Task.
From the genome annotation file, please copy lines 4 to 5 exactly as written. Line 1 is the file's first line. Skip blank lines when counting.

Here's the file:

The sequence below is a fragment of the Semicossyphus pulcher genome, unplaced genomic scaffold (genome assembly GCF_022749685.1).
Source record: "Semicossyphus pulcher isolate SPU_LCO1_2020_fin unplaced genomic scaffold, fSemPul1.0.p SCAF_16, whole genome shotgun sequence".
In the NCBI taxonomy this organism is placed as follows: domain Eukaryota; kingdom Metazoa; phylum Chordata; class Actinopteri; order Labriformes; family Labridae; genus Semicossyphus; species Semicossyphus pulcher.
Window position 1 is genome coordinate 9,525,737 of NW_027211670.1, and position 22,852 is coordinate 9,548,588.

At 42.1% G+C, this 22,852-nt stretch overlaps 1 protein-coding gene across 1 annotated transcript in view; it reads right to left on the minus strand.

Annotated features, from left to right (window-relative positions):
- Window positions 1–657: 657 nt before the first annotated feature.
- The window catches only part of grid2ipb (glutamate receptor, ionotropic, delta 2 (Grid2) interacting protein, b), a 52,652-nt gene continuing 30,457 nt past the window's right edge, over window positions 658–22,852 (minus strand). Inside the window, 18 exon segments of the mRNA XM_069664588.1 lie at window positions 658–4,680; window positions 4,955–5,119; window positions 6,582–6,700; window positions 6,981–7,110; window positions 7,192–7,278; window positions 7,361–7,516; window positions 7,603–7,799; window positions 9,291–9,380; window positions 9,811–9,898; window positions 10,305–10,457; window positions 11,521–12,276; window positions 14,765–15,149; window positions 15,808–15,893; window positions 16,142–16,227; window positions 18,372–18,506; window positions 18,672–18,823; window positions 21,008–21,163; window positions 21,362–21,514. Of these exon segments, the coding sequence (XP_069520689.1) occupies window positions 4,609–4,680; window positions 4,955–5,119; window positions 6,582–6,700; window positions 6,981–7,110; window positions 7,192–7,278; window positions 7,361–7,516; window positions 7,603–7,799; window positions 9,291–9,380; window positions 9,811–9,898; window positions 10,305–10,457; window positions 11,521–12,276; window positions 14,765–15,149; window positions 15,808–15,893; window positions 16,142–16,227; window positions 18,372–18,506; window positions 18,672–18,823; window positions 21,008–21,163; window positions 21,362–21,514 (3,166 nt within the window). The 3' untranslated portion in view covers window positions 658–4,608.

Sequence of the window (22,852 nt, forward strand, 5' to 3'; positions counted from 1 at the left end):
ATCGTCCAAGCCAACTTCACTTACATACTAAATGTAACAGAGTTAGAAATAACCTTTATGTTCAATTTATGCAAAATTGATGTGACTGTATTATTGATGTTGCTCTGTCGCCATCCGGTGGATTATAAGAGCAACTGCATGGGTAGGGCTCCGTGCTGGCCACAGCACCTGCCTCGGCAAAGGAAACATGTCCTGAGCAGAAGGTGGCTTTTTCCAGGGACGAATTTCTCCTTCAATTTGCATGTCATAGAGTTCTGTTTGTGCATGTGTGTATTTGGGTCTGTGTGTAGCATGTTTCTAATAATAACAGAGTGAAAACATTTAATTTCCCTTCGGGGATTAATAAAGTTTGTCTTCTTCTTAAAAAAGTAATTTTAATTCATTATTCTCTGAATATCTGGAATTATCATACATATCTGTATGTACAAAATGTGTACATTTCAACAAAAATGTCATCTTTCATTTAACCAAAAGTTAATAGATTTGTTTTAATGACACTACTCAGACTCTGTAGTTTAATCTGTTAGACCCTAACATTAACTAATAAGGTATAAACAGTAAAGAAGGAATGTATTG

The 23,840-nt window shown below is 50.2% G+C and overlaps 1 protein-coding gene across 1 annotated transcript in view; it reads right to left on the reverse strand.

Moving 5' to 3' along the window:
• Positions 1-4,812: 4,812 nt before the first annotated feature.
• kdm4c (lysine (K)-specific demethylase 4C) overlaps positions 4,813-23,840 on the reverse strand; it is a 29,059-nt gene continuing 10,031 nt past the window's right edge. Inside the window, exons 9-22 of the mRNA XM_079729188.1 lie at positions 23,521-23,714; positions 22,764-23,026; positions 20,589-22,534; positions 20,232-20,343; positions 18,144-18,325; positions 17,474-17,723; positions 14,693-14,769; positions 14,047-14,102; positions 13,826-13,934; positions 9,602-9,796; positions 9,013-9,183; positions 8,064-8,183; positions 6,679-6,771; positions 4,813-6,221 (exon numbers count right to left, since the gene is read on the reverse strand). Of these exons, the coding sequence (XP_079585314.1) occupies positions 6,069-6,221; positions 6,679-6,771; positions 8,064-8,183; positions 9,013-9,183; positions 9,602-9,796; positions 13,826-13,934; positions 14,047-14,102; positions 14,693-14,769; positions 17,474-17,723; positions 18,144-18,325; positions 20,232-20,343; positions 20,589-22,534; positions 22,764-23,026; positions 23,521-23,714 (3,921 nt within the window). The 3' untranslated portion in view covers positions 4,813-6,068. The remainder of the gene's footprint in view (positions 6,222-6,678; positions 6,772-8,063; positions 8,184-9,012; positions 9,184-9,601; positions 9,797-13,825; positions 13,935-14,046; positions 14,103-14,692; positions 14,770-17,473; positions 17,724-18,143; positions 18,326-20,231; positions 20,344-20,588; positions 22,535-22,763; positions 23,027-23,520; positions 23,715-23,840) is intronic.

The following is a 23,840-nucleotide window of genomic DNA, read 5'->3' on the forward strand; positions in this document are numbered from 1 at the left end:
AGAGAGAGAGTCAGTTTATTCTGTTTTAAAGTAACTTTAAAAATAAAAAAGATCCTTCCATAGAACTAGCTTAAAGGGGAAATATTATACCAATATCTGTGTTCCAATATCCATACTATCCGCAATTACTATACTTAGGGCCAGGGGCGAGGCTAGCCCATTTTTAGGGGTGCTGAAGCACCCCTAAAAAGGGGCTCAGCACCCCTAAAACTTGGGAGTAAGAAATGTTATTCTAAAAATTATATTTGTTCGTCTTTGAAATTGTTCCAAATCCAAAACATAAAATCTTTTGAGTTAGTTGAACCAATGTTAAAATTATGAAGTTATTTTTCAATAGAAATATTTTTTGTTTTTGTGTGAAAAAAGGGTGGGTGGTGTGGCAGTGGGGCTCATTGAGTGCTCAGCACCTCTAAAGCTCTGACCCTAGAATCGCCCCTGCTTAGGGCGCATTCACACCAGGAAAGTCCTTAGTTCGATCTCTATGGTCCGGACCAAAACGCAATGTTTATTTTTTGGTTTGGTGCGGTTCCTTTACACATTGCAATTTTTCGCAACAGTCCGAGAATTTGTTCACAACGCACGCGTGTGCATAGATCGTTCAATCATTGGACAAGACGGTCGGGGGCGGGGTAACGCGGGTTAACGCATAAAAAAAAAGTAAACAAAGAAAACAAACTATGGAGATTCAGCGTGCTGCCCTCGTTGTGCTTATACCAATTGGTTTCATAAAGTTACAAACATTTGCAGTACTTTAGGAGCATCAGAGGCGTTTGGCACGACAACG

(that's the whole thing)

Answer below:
Window position 1 is genome coordinate 9,525,737 of NW_027211670.1, and position 22,852 is coordinate 9,548,588.

At 42.1% G+C, this 22,852-nt stretch overlaps 1 protein-coding gene across 1 annotated transcript in view; it reads right to left on the minus strand.